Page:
The ERM approach is based on two essential principles: rapidity and flexibility. Families, when they are victims of a trauma, need immediate support specifically adapted to their situation. A quick assessment of their needs after displacement, often arriving to new areas with very little, and of the availability of products on local markets allows our teams to define the most appropriate response. This help can come in various forms: financial support; distribution of staple products; construction of infrastructures giving access to water, sanitation and hygiene; risk management; provision of shelters; or food security and nutrition.

In the last quarter of 2016, teams of the ERM’s NGOs partners distributed money, staple products, tents, blankets, and lead interventions in the field of water, sanitation and hygiene.





When possible, our teams distribute money in cash to the most vulnerable families, so that they can fulfil their basic needs (food, medicines, or any useful product) for a month, buying from local producers. This solution is efficient as it allows families more immediate access to meet their needs and respects people’s dignity.

More specific distributions can complement the financial support, when some products are harder to find for example. Some families, more vulnerable than others, can also receive additional aid called “Individual Protection Assistance”.

Thanks to this additional support, Ahmad Shah was able to buy a surgical corset for her daughter, who had fallen off a well. Syali, a person living with a disability, was able to buy a wheelchair-bicycle, which allows him to move around autonomously. He now sells phone cards and can contribute to the family’s income.



In Bahou Korez, near Kaboul, DACAAR has installed 7 water tanks of 3000 litres each. In order to provide the quota of 15 litres per day per person, as per minimum humanitarian standard, the reservoirs are refilled every two days. Those tanks make it possible to fulfil the needs of 178 families, while a well is being dug.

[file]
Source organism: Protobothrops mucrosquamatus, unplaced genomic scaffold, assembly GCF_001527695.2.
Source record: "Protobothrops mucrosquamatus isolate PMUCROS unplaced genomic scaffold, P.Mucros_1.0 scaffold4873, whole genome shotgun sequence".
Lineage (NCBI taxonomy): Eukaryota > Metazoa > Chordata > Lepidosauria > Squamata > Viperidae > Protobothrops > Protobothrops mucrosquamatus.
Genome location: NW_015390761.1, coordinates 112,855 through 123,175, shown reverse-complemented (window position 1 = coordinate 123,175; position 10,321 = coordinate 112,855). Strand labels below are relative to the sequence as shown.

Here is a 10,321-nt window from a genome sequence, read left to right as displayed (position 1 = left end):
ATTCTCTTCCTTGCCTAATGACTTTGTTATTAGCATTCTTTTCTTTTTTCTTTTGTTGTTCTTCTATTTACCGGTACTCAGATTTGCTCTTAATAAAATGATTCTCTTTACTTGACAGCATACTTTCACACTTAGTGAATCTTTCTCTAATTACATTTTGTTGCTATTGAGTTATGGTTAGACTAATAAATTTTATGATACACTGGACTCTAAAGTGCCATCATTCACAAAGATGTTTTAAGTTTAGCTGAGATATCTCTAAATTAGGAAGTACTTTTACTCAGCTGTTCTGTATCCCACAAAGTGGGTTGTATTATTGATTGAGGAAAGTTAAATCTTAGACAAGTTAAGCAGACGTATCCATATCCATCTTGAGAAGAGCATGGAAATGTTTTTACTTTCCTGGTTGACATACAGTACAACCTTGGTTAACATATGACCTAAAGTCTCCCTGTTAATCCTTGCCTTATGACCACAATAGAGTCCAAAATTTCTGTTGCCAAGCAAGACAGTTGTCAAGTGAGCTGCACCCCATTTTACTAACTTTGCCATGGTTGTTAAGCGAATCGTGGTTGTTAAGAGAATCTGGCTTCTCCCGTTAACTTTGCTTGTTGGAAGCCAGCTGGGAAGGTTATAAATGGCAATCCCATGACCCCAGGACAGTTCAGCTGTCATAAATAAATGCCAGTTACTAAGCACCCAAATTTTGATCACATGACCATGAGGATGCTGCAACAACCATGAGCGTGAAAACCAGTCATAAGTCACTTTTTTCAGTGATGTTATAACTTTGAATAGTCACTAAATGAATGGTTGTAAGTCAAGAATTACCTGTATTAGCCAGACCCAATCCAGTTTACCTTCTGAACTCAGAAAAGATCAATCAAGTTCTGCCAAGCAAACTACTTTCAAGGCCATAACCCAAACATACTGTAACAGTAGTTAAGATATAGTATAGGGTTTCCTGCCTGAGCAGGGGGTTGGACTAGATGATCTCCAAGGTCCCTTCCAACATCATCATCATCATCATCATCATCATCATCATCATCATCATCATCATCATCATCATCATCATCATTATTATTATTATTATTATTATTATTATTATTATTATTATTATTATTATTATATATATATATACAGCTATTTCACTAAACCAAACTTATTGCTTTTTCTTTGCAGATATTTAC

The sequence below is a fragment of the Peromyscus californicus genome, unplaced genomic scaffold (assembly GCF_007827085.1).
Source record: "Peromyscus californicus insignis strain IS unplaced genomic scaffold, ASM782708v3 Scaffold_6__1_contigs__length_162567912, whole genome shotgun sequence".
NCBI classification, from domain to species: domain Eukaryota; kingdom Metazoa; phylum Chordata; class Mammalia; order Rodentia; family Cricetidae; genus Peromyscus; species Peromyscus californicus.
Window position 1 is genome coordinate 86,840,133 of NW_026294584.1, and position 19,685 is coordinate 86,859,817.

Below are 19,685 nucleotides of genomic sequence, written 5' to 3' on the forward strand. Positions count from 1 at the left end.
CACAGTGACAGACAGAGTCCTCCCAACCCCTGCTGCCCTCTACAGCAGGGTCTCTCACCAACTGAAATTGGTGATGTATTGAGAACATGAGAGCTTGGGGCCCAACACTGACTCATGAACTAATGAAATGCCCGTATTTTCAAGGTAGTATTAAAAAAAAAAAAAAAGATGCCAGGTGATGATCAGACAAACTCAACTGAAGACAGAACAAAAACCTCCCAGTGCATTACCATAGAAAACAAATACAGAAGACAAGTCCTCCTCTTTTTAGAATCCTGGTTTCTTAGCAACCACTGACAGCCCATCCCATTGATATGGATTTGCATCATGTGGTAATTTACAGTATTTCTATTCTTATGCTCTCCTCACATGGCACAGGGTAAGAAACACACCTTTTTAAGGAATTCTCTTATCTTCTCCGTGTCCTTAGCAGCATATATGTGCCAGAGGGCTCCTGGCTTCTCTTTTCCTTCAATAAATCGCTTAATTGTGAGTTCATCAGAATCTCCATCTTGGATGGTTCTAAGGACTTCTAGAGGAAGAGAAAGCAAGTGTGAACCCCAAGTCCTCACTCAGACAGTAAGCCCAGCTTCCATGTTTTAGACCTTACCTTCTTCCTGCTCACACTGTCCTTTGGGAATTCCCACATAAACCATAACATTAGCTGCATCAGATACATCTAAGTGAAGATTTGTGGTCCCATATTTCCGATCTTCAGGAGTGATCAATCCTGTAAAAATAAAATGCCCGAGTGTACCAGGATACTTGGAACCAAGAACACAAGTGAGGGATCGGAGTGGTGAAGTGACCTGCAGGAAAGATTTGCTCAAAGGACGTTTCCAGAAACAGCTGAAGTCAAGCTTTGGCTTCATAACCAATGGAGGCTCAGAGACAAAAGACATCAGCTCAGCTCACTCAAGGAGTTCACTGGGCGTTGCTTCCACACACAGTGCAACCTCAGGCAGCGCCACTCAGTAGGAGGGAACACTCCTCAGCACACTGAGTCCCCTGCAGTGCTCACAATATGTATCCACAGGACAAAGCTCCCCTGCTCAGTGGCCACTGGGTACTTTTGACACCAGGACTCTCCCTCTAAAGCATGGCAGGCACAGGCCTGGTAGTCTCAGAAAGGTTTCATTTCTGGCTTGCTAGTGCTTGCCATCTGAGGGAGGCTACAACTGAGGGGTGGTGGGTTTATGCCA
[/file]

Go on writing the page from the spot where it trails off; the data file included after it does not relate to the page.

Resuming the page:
Everywhere they settle, our teams make sure that families have access to drinkable water, water infrastructures, and can maintain basic hygiene. Depending on where they settle, the teams can organise tank-truck rotations distributing water to temporary reservoirs, they can build latrines, rehabilitate water sources, and distribute “hygiene kits” which usually include soap, toiletry, pads, clippers, and chlorination tablets.





When they arrived in Barikab, north of the capital, the families of Sher Mohamad and Haji Sardar Khan were facing to desert lands. They received tents, which allow them not to sleep with some protection from the elements while they are waiting for their house to be built.

The issue of housing is essential to those families who have left everything behind. Some of them have gathered to share a place; others are hosted by acquaintances. Some others take refuge in makeshift shelters, where they do not have much privacy. While those families wait for more permanent solutions, our teams distribute tents, which respect international standards. In some cases, distributing materials allowing families to build more lasting shelters is also possible.